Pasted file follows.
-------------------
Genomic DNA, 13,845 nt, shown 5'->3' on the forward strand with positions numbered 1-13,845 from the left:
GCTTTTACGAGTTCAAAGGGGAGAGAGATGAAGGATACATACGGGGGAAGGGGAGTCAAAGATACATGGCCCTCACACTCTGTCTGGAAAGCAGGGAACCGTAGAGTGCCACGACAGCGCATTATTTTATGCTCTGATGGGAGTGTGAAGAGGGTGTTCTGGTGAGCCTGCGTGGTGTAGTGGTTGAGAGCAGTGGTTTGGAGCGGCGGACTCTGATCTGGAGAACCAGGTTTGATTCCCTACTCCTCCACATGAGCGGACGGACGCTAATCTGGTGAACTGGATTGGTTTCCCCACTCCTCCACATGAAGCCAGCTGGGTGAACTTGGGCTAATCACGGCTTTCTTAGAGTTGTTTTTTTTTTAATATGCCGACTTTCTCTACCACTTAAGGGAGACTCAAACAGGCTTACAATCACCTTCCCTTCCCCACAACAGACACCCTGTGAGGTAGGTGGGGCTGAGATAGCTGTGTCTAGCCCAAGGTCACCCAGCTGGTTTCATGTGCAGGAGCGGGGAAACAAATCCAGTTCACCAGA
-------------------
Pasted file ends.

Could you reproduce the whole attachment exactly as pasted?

Genomic DNA, 13,845 nt, shown 5'->3' on the forward strand with positions numbered 1-13,845 from the left:
GCTTTTACGAGTTCAAAGGGGAGAGAGATGAAGGATACATACGGGGGAAGGGGAGTCAAAGATACATGGCCCTCACACTCTGTCTGGAAAGCAGGGAACCGTAGAGTGCCACGACAGCGCATTATTTTATGCTCTGATGGGAGTGTGAAGAGGGTGTTCTGGTGAGCCTGCGTGGTGTAGTGGTTGAGAGCAGTGGTTTGGAGCGGCGGACTCTGATCTGGAGAACCAGGTTTGATTCCCTACTCCTCCACATGAGCGGACGGACGCTAATCTGGTGAACTGGATTGGTTTCCCCACTCCTCCACATGAAGCCAGCTGGGTGAACTTGGGCTAATCACGGCTTTCTTAGAGTTGTTTTTTTTTTAATATGCCGACTTTCTCTACCACTTAAGGGAGACTCAAACAGGCTTACAATCACCTTCCCTTCCCCACAACAGACACCCTGTGAGGTAGGTGGGGCTGAGATAGCTGTGTCTAGCCCAAGGTCACCCAGCTGGTTTCATGTGCAGGAGCGGGGAAACAAATCCAGTTCACCAGA